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Ethical Case Study Answer

In: Computers and Technology

Submitted By broskully
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The Case of the Troubled Computer Programmer
By: William J. Frey
This case study was developed from a scenario provided by Olga Rosas-Velez, presented before the DOLCE workshop, summer 2000.
You are a computer programmer working for a small business that provides specialized financial services to local, mostly small businesses. You have been working for company X for about six months. Recently X has been occupied with reengineering the inventory system of a local hardware chain, ABC Hardware. The objective is to enable ABC to keep better track of their inventory, to be more responsive to changes in customer demand, and to adopt a “just in time” strategy to reduce inventory.
Your supervisor calls you into his office. “Do you know of any existing software products to help ABC keep better track of its inventory?” You mention a particular product that you have worked with in another job and point out that ABC could use it without any modification. The only drawback, you point out, is that this software is somewhat expensive. Your supervisor leans back in his chair, puffs on his cigar and says, “That’s no problem. We have that software. Why don’t you just install it on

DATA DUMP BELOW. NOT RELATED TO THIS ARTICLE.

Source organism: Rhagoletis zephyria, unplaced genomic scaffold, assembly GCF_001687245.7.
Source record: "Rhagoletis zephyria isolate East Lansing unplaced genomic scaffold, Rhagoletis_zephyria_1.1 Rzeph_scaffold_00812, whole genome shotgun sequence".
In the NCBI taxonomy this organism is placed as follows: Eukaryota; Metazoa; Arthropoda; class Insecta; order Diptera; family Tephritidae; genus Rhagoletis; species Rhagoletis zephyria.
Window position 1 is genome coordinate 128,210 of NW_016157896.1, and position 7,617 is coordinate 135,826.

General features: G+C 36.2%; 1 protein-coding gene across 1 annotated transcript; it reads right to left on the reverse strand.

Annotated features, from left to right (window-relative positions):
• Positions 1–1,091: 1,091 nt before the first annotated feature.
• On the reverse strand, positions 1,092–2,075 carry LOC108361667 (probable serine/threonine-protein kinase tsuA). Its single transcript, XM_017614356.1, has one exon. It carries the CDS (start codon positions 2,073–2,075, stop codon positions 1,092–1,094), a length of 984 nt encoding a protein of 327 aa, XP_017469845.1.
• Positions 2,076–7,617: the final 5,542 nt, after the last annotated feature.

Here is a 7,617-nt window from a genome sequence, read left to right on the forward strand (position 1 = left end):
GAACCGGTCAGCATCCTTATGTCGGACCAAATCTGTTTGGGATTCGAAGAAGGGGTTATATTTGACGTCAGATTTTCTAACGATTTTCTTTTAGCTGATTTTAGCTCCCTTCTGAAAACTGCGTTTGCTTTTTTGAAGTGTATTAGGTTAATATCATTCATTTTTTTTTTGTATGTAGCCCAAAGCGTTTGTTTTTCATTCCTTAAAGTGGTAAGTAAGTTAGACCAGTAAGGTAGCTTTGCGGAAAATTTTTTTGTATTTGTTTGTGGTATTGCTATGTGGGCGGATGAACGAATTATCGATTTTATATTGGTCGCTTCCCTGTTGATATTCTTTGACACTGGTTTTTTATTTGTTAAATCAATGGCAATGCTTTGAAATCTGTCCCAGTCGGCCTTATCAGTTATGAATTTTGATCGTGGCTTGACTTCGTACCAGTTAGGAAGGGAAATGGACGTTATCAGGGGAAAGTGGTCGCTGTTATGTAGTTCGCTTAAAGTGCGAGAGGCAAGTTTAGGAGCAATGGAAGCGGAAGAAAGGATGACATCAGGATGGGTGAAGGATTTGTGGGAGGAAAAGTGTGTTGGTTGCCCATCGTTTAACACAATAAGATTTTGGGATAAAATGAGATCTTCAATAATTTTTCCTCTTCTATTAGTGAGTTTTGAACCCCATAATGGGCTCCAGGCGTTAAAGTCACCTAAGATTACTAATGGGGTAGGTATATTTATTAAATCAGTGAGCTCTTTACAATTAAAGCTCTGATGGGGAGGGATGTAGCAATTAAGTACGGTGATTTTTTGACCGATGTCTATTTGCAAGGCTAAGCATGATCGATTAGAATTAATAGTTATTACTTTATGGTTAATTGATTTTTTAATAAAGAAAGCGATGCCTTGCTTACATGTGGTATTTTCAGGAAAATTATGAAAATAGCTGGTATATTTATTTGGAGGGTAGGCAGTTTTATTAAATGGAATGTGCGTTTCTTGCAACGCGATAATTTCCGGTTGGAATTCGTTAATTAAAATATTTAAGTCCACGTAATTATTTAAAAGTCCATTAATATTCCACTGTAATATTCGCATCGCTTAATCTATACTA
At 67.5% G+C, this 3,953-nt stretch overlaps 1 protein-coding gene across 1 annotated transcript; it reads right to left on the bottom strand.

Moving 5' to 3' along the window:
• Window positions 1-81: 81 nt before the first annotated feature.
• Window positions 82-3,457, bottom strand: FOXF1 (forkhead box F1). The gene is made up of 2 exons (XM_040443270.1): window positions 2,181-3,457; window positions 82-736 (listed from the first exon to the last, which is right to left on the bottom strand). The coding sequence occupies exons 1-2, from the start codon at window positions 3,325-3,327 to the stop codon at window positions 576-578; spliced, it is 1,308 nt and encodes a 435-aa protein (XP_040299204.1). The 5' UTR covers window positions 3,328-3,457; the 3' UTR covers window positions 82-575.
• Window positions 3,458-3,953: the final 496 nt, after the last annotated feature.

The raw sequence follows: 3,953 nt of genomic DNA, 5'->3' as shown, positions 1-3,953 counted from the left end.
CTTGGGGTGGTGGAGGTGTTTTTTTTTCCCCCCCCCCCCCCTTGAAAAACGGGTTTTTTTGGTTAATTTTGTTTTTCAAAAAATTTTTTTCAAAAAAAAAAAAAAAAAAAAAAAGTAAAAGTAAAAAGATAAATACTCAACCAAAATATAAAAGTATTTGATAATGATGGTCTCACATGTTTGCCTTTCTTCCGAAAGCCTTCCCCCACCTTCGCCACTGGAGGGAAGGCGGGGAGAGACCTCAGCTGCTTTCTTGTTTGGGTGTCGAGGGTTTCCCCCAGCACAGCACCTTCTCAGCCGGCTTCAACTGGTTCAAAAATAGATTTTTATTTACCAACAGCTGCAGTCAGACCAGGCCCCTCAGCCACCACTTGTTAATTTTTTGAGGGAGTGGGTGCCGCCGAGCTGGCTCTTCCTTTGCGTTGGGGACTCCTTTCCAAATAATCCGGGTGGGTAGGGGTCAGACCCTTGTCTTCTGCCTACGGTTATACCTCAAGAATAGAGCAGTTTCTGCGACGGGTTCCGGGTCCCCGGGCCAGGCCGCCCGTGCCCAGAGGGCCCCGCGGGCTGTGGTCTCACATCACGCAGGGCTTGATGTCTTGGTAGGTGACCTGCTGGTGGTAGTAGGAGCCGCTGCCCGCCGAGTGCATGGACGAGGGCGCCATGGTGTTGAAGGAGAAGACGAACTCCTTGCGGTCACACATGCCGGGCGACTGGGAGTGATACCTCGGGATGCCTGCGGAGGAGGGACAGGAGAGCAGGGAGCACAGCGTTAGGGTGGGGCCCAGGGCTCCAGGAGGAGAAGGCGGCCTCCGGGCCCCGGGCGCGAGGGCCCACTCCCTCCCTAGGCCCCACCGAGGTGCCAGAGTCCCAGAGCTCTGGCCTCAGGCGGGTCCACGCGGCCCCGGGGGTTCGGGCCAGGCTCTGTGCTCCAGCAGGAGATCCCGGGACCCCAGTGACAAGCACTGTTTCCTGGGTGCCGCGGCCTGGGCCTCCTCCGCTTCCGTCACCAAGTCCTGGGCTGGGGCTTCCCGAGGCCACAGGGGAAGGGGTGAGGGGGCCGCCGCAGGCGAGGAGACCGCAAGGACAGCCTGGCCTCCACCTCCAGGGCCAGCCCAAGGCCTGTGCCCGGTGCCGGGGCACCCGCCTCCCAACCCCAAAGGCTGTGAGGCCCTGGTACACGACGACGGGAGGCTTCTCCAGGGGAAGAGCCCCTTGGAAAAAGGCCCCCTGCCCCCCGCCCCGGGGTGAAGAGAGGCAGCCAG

ABC’s computers?”

You diplomatically indicate that this would violate the licensing agreement X has with the developers of the software. “Do it anyway,” your supervisor says. “Nobody’s going to find out, and ABC is a very important client. We need to do all we can to keep them happy.”

What should you do?
1. Go ahead and install the software on ABC’s computers. After all, your supervisor is right: nobody will know what you have done.

Furthermore, you haven’t been

working for this company very long and don’t want to be branded a troublemaker.

2. Refuse to do it. Make it clear to your supervisor that he is putting you in a very difficult position, and you are not happy…...

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